The male sex hormone is testosterone. It’s manufactured in the testicles. Hormones are essential for both physical and emotional well-being. Testosterone is required for the following functions:
- Male sexual development and functioning .
- Developing facial hair and a deeper voice in growing boys
- Muscle mass and strength.
- Sperm production by men.
- Sex desire in men.
What are the signs and symptoms of a testosterone deficiency?
The following symptoms are more likely to be caused by or directly associated to testosterone deficiency (TD):
- Lowered sex desire
- Loss of body hair
- Reduced erectile function
- Loss of lean muscular mass
- Constant exhaustion (fatigue)
- Obesity (being overweight)
- Depression symptoms
- Erectile dysfunction
Other Signs and Symptoms
• Low energy, endurance, and physical strength
• Poor memory
• Trouble finding things to speak
• Poor focus
• Not doing well at work are some symptoms that may or may not be associated to TD.
What Causes Testosterone Deficiency?
Testosterone levels in the blood might be low at times. This is referred to as testosterone insufficiency (TD). TD affects about 2 out of every 100 males. Testosterone levels decrease with ageing in general. TD affects roughly 1 in every 100 young men, although it gets more frequent as men become older. Low testosterone is defined as a blood level of less than 300 ng/dl along with any of the symptoms described above. Your testosterone level will drop if your testicles produce less testosterone than normal. It’s possible that your TD is related to:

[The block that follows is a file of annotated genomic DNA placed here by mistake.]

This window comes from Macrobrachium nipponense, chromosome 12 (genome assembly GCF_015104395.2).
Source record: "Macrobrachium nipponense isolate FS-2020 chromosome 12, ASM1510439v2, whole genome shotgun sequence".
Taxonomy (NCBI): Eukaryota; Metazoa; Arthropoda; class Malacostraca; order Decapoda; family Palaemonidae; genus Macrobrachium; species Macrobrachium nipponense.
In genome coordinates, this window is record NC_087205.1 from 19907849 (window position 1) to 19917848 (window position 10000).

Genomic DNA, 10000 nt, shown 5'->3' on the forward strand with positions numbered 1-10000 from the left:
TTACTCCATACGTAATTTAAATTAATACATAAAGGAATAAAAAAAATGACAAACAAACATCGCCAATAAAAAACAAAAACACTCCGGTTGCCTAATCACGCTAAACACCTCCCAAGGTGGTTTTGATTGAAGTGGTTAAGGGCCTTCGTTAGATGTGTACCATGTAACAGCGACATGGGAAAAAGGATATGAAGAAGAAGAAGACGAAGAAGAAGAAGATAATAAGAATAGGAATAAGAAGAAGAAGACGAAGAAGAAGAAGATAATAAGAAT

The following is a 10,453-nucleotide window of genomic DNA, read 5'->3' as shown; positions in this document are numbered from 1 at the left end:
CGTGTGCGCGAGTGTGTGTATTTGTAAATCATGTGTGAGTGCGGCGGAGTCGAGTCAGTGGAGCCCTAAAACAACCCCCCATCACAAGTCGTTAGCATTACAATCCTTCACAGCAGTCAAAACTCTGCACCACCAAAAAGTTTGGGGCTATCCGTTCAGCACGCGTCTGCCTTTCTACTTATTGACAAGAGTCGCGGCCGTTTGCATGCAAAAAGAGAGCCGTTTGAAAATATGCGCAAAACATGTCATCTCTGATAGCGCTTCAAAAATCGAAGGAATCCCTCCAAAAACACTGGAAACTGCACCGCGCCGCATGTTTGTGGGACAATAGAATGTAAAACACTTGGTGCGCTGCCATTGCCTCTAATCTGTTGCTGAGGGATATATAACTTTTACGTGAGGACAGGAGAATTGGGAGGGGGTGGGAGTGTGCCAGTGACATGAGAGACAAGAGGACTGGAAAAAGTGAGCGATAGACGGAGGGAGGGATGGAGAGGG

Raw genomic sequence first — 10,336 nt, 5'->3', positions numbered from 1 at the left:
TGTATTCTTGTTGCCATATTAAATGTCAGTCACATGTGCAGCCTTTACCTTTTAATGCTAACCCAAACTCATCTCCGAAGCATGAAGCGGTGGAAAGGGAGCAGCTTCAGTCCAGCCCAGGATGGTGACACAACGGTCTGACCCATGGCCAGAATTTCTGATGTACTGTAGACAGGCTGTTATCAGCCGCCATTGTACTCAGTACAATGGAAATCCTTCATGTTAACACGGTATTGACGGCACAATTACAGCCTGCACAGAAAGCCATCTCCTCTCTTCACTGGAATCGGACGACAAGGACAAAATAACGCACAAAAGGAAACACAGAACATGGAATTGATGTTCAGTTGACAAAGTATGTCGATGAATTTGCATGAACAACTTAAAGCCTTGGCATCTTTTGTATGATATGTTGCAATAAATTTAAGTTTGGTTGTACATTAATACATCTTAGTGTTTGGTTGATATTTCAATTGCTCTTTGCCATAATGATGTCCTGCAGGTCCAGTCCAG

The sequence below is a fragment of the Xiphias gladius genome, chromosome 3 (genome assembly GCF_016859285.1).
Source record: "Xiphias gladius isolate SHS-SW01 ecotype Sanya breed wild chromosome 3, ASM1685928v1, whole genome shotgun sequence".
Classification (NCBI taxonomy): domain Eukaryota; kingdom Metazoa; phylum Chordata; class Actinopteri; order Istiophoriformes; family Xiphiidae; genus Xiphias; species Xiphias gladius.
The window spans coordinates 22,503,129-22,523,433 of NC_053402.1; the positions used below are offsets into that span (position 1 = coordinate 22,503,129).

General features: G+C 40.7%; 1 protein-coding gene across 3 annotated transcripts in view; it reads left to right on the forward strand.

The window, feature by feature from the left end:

- The ageing process
- Obesity (overweight)
- Accidental testicular damage
- Testicles are removed (because of cancer or other reasons)
- Radiation or chemotherapy
- The use of certain drugs (including opiates, psychotropics, and others)
- Autoimmune disease
- Pituitary gland disease
How can my doctor determine whether I have testicular deficiency (TD)?
Your total blood testosterone level is the most crucial test for TD. If you’re concerned, make an appointment with your doctor to discuss your symptoms and determine whether you have TD. During your physical examination, your doctor may do the following tests:
• Blood tests to determine testosterone levels, other hormone levels, and red blood cell counts (blood tests may be repeated to confirm the results).
• Your complete medical history, including any illnesses or drugs you’ve taken.
Obesity is measured by BMI or waist circumference.
• Metabolic syndrome (hypertension, diabetes, excess body fat around the waist, and high cholesterol levels)
• The kind, quantity, and location of your hair.
• Gynecomastia is a condition that affects men (enlarged breasts).
• The presence of testicles and their size.
• The size of the prostate and any anomalies.
Is Testosterone Therapy (TT) Required for Me?
If you have TD, you may require TT. Be aware that, like any other drug, TT has adverse effects. You should not take testosterone without first consulting a physician.
Treatment is indicated for: